Sheila Khianey, MD, is a cardiologist with the Inova Heart and Vascular Institute practicing at the Inova Cardiology offices in Ashburn and Fairfax. She is board-certified in cardiology and internal medicine.
The human body is a remarkable thing, especially when it comes to pregnancy. And pregnancy brings major changes. An expectant mother’s heart has to work harder to increase blood flow to support the developing baby.
Healthy hearts are designed to handle this extra workload. Sometimes, though, pregnancy can unmask underlying heart problems that women don’t even know they have.
Here’s what you should know about pregnancy and a healthy heart if you’re an expectant mother (or trying to become one).
Planning for Pregnancy
Many women become more aware of their health and start getting regular doctor checkups when they find out they’re pregnant. That’s important, of course, but it’s even better to take control of your health before you get pregnant.
The more proactive you are, the greater the odds of a healthy pregnancy — for both mother and baby. Luckily, many of the things you can do to protect your heart during pregnancy are important for staying healthy in general:
- Be your own health advocate. If something doesn’t feel right to you, have a conversation with your doctor.
- Eat a balanced, nutritious diet with more fruits and vegetables
- Exercise regularly. Pick an activity you enjoy so it doesn’t feel like a chore.
- Get enough sleep. Try sleeping an extra 30 minutes a day.
- Reach and maintain a healthy weight. This varies for each person, so don’t get too stuck on the number.
- Don’t smoke or vape. (Just don’t.)
- Don’t stress the small stuff. Try to find ways to manage stress in positive and productive ways, and seek help when you need it.
- Consider practicing mindfulness. Take 5 minutes every morning to clear your mind, relax and think about how you want to go about your day.
- See a doctor regularly to monitor health and manage problems
If you know you have an existing heart problem such as high blood pressure, heart disease or structural heart defects, it’s a good idea to talk to your doctor before trying to conceive. Your medical provider can help you determine whether a pregnancy is safe, and help you make a plan to manage any risks.
How Pregnancy Affects the Heart
Pregnancy can affect the heart and blood vessels in a few key ways:
- Blood volume increases. Within the first trimester, a woman’s blood volume can increase 40% to 50% to nourish the growing baby. As a result, the heart pumps out more blood with every beat.
- Heart rate increases. The heart typically beats faster during pregnancy, increasing by 10 to 15 beats per minute.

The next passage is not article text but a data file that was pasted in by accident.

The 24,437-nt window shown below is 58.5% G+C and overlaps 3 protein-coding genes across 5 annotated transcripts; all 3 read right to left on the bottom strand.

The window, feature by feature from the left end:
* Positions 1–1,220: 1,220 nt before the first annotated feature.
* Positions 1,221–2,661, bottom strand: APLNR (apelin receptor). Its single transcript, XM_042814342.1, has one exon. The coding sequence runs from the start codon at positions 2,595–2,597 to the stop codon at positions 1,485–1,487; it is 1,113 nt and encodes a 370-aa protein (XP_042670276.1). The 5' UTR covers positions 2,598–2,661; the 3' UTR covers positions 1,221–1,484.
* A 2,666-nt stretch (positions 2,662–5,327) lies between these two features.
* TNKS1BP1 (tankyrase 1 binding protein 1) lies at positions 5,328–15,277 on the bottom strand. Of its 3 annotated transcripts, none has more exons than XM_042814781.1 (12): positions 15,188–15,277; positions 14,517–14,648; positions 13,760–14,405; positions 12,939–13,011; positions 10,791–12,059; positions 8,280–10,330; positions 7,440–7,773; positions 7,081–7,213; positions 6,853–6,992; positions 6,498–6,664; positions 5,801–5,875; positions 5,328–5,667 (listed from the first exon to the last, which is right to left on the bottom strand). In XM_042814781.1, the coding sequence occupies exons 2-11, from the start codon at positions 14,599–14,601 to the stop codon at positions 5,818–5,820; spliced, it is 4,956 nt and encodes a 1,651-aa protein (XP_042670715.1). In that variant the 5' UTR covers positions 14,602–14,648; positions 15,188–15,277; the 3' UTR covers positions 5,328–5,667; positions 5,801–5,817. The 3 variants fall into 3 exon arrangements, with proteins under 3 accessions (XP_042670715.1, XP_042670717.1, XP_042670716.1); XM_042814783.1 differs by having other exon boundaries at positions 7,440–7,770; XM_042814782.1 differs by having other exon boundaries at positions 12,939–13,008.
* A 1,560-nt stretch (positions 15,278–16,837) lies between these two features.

- Blood pressure changes. Typically, an expectant woman’s blood pressure decreases as a result of hormones and changes in blood flow. In a small percentage of mothers, though, blood pressure increases — a condition known as gestational hypertension. High blood pressure during pregnancy can increase risks to the mother and baby, and should be monitored and managed.
Supporting a Healthy Heart During Pregnancy
How can you maximize heart health during pregnancy? I recommend staying as active as possible and continuing healthy lifestyle behaviors. Those include a heart-healthy diet and sufficient sleep.
Even healthy women can experience uncomfortable pregnancy symptoms such as fatigue and shortness of breath. Such symptoms can be uncomfortable, but they’re usually harmless.
However, some symptoms can indicate a possible heart condition. Talk to your doctor if you experience these signs:
- Significant shortness of breath. Some breathlessness is to be expected, but it typically comes on gradually with activity. Sudden, unexplained shortness of breath that occurs even when you’re at rest could signal a possible problem with the heart.
- Rapid heartbeat. A racing heart could indicate a heart rhythm problem, especially when it goes up suddenly without any obvious reason.
- Chest discomfort or pain. If you have unexplained pain, discomfort or numbness in your chest, arm, neck or jaw, that may be a warning sign of a heart problem. (If the pain is sudden and persistent, call 9-1-1.)
It’s important to know your body. If something doesn’t feel right, don’t hesitate to talk to your doctor.
Fortunately, it’s quick and easy for doctors to screen your heart for problems. A screening can rule out potential problems and give you peace of mind. And if it uncovers anything out of the ordinary, a cardiologist can help you find treatments to manage the problem, during pregnancy and beyond.
Protecting Your Heart Long-Term
Taking care of your heart during pregnancy isn’t just good for your baby. It’s also good for you.
Research has found that women who have better heart health early in pregnancy are less likely to have certain risk factors for heart disease 10 years later.
Heart problems are both common and serious. But so much of heart disease is preventable — and when it can’t be prevented, it’s treatable. By taking steps to invest in your health before and during pregnancy, you’ll set yourself on a path toward long-term heart health.